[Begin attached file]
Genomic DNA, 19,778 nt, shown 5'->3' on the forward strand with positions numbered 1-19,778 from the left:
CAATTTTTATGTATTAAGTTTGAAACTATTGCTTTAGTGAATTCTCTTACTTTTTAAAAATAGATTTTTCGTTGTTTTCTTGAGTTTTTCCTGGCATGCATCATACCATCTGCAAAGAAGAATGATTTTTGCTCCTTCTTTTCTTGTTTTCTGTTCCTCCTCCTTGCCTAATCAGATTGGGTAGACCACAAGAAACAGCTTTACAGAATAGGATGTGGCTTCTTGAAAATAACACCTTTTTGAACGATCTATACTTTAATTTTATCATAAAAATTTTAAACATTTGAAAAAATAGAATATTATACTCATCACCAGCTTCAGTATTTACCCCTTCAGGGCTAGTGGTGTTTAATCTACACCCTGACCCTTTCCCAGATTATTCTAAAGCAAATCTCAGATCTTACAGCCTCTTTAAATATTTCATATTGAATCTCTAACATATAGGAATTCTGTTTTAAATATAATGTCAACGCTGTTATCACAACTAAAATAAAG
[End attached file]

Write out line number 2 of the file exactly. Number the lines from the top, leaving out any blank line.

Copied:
CAATTTTTATGTATTAAGTTTGAAACTATTGCTTTAGTGAATTCTCTTACTTTTTAAAAATAGATTTTTCGTTGTTTTCTTGAGTTTTTCCTGGCATGCATCATACCATCTGCAAAGAAGAATGATTTTTGCTCCTTCTTTTCTTGTTTTCTGTTCCTCCTCCTTGCCTAATCAGATTGGGTAGACCACAAGAAACAGCTTTACAGAATAGGATGTGGCTTCTTGAAAATAACACCTTTTTGAACGATCTATACTTTAATTTTATCATAAAAATTTTAAACATTTGAAAAAATAGAATATTATACTCATCACCAGCTTCAGTATTTACCCCTTCAGGGCTAGTGGTGTTTAATCTACACCCTGACCCTTTCCCAGATTATTCTAAAGCAAATCTCAGATCTTACAGCCTCTTTAAATATTTCATATTGAATCTCTAACATATAGGAATTCTGTTTTAAATATAATGTCAACGCTGTTATCACAACTAAAATAAAG